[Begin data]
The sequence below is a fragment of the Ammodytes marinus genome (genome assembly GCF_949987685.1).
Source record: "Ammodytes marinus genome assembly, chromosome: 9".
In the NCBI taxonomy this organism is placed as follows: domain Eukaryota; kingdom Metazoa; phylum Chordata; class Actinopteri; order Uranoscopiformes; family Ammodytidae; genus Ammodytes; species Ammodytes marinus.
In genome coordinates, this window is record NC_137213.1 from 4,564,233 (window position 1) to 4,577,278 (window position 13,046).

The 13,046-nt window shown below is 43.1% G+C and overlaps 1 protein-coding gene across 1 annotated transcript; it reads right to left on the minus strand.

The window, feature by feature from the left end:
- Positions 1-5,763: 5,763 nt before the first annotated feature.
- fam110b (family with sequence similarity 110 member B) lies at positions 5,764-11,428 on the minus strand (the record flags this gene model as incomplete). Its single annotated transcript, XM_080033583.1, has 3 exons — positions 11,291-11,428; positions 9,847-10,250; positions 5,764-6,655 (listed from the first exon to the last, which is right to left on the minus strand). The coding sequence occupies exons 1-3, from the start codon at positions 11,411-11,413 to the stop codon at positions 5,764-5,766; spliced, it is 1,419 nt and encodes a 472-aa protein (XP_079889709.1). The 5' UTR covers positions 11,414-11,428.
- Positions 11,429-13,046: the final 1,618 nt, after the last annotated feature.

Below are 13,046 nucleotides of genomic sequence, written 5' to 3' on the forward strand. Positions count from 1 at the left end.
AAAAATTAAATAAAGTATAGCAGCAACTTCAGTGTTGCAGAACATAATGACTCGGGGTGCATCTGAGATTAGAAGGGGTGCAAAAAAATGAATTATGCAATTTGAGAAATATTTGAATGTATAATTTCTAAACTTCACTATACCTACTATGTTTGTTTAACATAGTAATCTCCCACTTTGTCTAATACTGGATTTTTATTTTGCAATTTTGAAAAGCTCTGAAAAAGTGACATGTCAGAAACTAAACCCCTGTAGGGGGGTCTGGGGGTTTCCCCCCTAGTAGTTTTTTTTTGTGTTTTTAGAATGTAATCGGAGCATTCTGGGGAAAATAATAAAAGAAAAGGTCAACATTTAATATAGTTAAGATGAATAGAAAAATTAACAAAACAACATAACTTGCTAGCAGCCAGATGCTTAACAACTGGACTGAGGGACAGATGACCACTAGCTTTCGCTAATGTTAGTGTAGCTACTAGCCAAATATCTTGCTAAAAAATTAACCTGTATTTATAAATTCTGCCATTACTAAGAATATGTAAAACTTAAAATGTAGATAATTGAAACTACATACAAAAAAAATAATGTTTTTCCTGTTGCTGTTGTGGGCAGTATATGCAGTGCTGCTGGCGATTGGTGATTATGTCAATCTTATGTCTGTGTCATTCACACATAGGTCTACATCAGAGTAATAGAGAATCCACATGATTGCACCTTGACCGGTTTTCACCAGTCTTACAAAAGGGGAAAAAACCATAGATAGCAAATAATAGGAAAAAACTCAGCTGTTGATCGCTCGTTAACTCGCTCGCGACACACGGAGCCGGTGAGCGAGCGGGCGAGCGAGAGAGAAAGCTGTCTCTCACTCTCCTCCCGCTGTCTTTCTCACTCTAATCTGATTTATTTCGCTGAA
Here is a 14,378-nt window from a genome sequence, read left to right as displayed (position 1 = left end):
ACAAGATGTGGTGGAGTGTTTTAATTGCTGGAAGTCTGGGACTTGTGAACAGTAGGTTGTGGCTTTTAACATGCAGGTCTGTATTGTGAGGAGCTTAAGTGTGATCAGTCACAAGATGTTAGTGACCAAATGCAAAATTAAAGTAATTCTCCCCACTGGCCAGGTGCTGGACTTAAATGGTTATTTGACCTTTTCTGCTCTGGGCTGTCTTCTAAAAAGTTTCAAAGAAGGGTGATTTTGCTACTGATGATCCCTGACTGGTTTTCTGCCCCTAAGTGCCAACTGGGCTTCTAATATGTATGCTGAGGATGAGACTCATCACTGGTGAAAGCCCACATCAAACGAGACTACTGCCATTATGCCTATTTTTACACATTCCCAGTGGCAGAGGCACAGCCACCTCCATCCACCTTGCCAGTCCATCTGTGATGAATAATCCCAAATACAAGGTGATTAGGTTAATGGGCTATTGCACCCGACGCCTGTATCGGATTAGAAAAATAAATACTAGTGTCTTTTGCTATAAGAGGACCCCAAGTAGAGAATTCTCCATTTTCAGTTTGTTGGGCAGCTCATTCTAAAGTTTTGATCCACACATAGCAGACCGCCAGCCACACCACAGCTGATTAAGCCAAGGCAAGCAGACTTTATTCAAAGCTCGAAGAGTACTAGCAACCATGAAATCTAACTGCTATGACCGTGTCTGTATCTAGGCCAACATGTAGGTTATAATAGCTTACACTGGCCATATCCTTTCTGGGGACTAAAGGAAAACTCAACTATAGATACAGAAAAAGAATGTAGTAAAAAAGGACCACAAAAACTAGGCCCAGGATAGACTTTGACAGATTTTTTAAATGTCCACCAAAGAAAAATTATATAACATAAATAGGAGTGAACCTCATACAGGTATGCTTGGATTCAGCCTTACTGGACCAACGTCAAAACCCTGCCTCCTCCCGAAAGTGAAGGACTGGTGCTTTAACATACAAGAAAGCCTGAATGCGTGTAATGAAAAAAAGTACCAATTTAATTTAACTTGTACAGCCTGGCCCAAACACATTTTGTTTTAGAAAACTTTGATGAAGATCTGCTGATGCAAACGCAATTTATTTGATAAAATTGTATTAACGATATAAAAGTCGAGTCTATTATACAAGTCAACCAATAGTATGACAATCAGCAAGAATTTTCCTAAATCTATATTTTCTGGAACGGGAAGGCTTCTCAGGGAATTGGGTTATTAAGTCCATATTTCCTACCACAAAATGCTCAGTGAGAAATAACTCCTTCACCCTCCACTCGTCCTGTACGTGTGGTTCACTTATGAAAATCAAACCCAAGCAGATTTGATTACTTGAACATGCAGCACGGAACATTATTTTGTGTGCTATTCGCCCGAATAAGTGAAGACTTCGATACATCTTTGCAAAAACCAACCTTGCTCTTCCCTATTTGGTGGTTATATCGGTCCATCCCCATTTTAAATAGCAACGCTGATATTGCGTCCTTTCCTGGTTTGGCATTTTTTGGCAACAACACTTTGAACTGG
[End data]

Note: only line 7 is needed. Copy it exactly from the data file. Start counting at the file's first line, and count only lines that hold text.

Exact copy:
- Positions 1-5,763: 5,763 nt before the first annotated feature.